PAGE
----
A fiddle has a flatter bridge that is less arched than a classical violin. This allows for double stop and triple stop bowing, popular in many types of fiddling music. A violin has a more arched bridge that is aimed for a note that is cleaner.

The Violin, viola, and fiddle also have different tone variations, and the style of playing each instrument is distinct from the other. The difference in the bridges lends itself to each style. A fiddle will require a lot of strings bending and multiple stops while bowing while violin requires just a single tone and a viola requires the player to arch strings with a straight bow for better tones.

You can find more about the construction of a fiddle in our article about fiddle build or at FiddleClass.

4. Fiddle and Violin Sizes

The body size of a viola is between 38cm to 43 cm long while the fiddle and violin have a body size of 35.5 cm long. Conversely, the violin bow is around 1 cm longer that the viola bows and the fiddle bows are designed to size slighter longer than that of a violin.

5. Differences in music played and Sound

Violins tend to lean to a traditional, or classical music while fiddles are typically found in bluegrass bands, western swing, and folk music. You will also find the fiddle utilized in the Celtic cultural permanences.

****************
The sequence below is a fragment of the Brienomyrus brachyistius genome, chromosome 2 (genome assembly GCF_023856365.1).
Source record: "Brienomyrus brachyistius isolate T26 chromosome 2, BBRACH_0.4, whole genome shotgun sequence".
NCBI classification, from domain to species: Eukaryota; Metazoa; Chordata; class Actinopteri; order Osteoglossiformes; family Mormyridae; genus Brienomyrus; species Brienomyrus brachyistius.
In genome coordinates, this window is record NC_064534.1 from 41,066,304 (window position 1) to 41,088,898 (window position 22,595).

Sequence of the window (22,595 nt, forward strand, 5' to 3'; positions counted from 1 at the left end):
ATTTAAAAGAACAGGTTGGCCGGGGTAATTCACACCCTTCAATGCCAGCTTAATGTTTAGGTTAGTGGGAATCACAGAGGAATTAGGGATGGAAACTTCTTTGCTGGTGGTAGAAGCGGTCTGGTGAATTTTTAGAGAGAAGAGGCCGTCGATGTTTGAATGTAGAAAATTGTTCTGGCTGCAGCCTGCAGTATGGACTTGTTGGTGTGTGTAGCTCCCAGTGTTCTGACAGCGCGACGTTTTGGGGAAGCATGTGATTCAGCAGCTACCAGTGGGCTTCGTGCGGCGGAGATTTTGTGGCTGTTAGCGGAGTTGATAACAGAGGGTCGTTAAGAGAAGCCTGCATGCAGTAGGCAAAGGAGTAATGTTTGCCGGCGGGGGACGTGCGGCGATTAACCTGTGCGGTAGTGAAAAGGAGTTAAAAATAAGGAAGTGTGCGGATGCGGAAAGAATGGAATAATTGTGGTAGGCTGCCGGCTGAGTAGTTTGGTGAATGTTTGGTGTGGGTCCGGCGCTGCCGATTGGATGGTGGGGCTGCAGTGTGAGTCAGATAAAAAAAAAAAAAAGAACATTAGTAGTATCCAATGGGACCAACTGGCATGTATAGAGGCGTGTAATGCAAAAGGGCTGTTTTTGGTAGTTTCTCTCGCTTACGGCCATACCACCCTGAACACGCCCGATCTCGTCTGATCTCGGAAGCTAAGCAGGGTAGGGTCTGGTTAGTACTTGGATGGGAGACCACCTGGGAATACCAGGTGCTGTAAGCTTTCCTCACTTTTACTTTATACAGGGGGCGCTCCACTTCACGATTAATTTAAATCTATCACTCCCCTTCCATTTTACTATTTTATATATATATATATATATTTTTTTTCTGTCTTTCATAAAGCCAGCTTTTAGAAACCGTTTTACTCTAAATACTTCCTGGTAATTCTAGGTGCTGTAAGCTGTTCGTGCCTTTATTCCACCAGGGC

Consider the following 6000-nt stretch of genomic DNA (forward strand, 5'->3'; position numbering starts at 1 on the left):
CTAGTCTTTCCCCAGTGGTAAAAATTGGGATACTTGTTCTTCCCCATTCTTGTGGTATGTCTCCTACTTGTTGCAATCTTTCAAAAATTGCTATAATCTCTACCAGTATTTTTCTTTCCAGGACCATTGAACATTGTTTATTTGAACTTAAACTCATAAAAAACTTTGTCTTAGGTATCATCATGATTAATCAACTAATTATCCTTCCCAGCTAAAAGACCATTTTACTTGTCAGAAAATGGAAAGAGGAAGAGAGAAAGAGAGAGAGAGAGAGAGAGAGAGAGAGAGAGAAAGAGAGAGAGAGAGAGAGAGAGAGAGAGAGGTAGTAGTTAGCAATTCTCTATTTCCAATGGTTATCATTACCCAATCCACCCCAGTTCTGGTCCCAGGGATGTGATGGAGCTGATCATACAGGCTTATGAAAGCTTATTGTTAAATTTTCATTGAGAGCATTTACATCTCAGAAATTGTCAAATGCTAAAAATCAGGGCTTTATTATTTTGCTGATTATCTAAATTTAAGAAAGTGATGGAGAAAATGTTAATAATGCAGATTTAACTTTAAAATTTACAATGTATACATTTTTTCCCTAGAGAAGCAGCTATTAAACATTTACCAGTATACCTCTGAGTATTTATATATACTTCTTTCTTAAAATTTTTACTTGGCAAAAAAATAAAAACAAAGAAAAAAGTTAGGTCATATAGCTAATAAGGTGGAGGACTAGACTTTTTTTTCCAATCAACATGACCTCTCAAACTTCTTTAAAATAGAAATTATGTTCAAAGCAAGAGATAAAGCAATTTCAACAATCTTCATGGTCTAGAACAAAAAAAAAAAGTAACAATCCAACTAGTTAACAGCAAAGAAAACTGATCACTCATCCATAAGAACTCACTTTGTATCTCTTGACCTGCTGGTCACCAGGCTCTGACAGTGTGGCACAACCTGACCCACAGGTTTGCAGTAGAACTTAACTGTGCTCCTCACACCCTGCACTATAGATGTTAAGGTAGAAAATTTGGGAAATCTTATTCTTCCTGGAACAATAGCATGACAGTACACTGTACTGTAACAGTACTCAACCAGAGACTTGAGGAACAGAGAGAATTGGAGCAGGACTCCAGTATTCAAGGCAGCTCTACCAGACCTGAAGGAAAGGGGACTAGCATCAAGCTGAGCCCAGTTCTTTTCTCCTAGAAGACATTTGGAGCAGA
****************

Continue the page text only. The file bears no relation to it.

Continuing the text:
Violins can normally be found in classical, jazz and country genres.

Lastly, the viola is standard in more contemporary pop music.

The viola produces a more mellow and deep sound than a violin, while the violin has a higher pitched sound compared to viola.

6. Clef

Music for viola is usually written in the alto clef; that uses the C clef while the music for violin and fiddle is known to be written in the treble clef. Music for the fiddle is also written with a C clef.

The advantage of viola over the other two is the fact that the alto clef is rarely used with other instruments.

7. Playing Styles and Techniques

We know that the viola is larger than the violin, so they do require a different technique and different fingering.

Viola is known to have a heavier bow and heavier strings than the violin, and this gives the player a chance to lean more powerfully on the ropes. The longer bow gives the player an opportunity to produce a lower register that is not as high as the violin but sweet enough to keep your audience on their feet.

Violins are played with the left side of the players jaw resting precisely on the chinrest and the player supporting instrument with the left shoulder. The player’s left hand usually presses the strings to produce the pitch and using the right hand the player either’s plucks or bows the strings to create a sound.